Editorial

NNPC, national assets and economic saboteurs

A few weeks ago, the Group Managing Director, Nigerian National Petroleum Corporation (NNPC), Malam Mele Kyari, raised the alarm over unending crude oil and product pipeline vandalism. In this case, he did not mince words in alluding to the fact that the sabotage is carried out in collusion with security agents. His outcry with regard to the allegation would not be the first as some government officials in and outside the petroleum sector had raised similar alarm in the past.

 

While it is on record that he merely stated the obvious, the fact that it came from him speaks to the corporation’s frustration considering the fact that what himself and his predecessors had done to stem the menace appears to pale into insignificance when placed vis-a-vis the resources so far committed. Nothing can be more abhorring than a government watching its primary source of revenue continuously being drained by a set of criminals, who are, unfortunately, given cover by those paid to smoke them out. While extractive industry watchdogs are still battling to come to terms with the actual volume of crude produced in the country, as some are stolen, sold and refined illegally, the theft of refined and crude products through pipeline vandalism has become another burden to the government and drain on the economy.

 

NNPC and some international oil companies (IOCs) operating in the country stake as much as N350.4 billion for staff and asset protection yearly. These attacks on the oil facilities are persistent, sophisticated, and appear timed to inflict debilitating and disruptive effects. Regrettably, these vicious and malicious exertions by individuals and faceless entities are having that unavoidable effect.

 

The disruptions have led to direct, irretrievable and significant losses in production and consequently have created revenue deficits that directly impact all the stakeholders across the relevant value chain. Besides the resource loss to the country in financial terms, the degree of destruction vandalism poses to human life in terms of environmental degradation, businesses and property has remained massive and unimaginable over the years.

 

Specifically, the vandalism of oil assets cost the country $825 million in 2018 while $725 million was lost to pipeline vandalism in 2019. Cumulatively, losses to crude and refined petroleum products have been estimated at $42 billion in the past 10 years. For this year alone that has just gone past half a few days ago, the country has lost about $48 million worth of crude oil due to pipeline vandalism. In 2016, an average of 700,000 barrels per day of crude oil was  deferred due to pipeline sabotage. This brought Nigeria’s production down to as low as 1.3 million barrels per day from 2.2 million barrels targeted for the period.

 

 

 

At approximately $52 per barrel, Nigeria lost more than $13 billion that year due to pipeline theft and vandalism. While the situation remains condemnable, the fact should not be lost that NNPC’s strategies to curb the menace appear to be yielding little fruits as the current number of attacks on installations is lower when compared to what transpired in the past years. One cannot forget in a hurry the level of widespread destruction instigated by fire from failed vandalism, which the victims are still lamenting. A deluge of reports have shown, for instance, that the prevalence of pipeline vandalism has greatly affected the environment and the people who live in Nigeria’s most oil rich region, the Niger Delta.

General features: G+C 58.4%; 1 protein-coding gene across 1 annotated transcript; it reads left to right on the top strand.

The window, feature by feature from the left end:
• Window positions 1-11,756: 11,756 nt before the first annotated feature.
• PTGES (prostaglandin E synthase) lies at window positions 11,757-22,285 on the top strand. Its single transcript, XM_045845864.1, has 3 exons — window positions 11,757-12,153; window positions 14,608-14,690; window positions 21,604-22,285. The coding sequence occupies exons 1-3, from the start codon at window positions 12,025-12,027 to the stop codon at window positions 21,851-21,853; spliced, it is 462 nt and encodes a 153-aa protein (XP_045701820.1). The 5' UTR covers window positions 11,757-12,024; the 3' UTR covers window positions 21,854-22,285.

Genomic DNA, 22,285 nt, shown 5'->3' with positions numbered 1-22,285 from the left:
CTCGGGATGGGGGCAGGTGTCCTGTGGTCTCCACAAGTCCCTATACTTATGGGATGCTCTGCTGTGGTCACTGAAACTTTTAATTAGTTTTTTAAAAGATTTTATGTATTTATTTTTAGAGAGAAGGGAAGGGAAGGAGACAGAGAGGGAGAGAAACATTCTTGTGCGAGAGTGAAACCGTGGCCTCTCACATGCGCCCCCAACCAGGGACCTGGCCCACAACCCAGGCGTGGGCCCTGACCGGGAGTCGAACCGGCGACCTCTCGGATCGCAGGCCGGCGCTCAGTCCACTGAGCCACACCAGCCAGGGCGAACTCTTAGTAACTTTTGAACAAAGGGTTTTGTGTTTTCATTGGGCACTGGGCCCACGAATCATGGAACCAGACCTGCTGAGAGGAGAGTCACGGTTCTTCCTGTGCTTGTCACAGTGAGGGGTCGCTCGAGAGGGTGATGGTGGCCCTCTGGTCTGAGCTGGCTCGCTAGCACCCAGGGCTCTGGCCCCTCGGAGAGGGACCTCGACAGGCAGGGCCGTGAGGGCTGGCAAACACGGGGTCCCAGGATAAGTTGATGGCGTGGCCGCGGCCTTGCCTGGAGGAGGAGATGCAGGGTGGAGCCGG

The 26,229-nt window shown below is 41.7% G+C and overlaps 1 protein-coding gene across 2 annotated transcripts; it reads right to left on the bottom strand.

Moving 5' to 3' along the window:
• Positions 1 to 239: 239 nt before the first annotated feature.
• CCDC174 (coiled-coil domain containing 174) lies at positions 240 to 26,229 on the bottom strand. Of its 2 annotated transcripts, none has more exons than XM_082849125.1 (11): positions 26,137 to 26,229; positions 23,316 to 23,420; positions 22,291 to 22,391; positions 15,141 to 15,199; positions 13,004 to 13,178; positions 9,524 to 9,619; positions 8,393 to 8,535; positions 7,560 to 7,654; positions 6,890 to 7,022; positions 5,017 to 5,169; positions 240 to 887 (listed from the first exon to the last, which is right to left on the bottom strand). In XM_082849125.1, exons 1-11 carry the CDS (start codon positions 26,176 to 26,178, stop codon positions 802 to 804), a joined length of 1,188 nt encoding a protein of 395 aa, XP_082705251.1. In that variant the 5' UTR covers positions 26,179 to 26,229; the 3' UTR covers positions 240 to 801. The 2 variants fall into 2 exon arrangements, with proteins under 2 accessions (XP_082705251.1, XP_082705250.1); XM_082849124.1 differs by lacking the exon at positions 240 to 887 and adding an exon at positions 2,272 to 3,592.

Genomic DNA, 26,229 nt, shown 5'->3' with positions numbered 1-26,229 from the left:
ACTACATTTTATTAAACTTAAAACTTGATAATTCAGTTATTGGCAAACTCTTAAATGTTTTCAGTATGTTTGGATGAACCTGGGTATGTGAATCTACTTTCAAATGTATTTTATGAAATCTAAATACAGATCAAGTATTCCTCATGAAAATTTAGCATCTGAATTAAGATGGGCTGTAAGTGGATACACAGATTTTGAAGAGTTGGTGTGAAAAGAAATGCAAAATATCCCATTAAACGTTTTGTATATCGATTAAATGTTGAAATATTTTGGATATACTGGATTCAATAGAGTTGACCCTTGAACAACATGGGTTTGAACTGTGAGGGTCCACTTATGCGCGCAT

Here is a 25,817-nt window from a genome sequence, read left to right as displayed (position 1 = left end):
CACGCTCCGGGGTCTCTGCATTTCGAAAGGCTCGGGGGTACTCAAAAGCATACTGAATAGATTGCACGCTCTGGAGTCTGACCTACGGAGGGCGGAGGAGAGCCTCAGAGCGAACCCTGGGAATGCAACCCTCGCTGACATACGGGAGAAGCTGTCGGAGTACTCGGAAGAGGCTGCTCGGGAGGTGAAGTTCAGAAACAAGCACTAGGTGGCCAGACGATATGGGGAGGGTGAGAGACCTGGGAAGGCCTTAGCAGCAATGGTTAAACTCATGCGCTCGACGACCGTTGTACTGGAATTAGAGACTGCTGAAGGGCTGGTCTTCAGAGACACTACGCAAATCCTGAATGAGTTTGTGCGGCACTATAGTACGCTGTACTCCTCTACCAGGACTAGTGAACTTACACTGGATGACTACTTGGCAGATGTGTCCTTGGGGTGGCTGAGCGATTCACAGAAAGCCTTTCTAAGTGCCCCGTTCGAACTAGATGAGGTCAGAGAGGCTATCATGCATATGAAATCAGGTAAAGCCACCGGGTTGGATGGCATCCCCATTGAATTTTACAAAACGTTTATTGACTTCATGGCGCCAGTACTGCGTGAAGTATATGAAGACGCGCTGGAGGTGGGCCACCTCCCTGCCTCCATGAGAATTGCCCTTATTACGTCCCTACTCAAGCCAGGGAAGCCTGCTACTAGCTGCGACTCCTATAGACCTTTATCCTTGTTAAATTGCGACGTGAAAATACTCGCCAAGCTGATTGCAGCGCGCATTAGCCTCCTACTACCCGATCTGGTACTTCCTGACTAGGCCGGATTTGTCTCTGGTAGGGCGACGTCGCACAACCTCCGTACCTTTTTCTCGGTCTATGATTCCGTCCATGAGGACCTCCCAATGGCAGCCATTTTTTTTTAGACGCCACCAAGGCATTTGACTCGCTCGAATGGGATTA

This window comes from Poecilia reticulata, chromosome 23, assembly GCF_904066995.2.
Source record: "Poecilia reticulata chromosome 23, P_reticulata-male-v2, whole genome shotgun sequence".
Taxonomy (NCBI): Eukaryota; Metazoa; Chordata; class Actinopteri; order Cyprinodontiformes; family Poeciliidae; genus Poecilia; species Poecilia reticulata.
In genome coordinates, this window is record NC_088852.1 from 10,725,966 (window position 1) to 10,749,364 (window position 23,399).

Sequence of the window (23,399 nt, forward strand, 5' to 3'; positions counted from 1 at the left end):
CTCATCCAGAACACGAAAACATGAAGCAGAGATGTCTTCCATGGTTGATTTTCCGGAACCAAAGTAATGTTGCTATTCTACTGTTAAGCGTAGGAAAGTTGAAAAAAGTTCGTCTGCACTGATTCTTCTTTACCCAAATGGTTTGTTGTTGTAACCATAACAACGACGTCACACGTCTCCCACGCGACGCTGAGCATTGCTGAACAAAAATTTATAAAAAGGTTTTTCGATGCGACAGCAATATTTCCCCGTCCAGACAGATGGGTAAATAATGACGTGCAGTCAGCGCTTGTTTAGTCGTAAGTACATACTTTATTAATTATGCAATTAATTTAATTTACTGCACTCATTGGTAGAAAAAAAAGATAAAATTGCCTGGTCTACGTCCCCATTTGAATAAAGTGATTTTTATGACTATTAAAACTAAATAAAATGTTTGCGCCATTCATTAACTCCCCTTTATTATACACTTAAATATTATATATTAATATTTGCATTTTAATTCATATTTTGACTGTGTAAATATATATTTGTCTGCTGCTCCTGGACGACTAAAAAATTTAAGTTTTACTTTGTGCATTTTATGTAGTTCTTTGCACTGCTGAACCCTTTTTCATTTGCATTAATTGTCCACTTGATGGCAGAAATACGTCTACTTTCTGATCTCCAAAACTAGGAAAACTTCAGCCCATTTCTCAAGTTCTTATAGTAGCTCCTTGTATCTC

There have been nearly 5,300 recorded oil spills between January 2005 and July 2014, nearly 75 per cent of which are caused by sabotage and theft. Since then, more had happened with attendant explosions leading to loss of lives and properties.

 

 

Lagos has had its share of pipeline vandalism with a majority leading to inferno. Last year, hoodlums, who were dressed in military uniforms, reportedly vandalised a petrol pipeline in Mafon, Ejigbo area, Lagos. In November of the same year, another incident took place along Ayobo Road, Ipaja, Lagos, where a petroleum tanker loaded with 33,000 litres of Premium Motor Spirit (PMS), went up in flames as a result of activities of pipeline vandals from a nearby ruptured pipeline. A pipeline owned by NNPC exploded on Sunday, January 19, 2020, at Ekoro area of Abule-Egba, Lagos, claiming three lives.

 

The sabotage has been sustained despite the enactment of the Petroleum Production and Distribution (Anti-Sabotage) Act of 1990, which has proven not to be effective. In addition, spillages have contaminated primary water resources and crops, causing health issues for many of the residents and even increasing infant mortality rates.

 

The situation has not only created a state of hopelessness for the NNPC, but also for oil companies that record huge losses to the carnage. As it is, we suggest the need for the Federal Government to restrategise by improving on community policing to stem the tide and enact laws for stricter punitive measures to deter the criminals.

 

In the same vein, we advise the NNPC to review its contracts with organisations that have failed in this agreement. Significantly, we also call on Nigerian security agents to perform their duties by protecting government installations in their domain.

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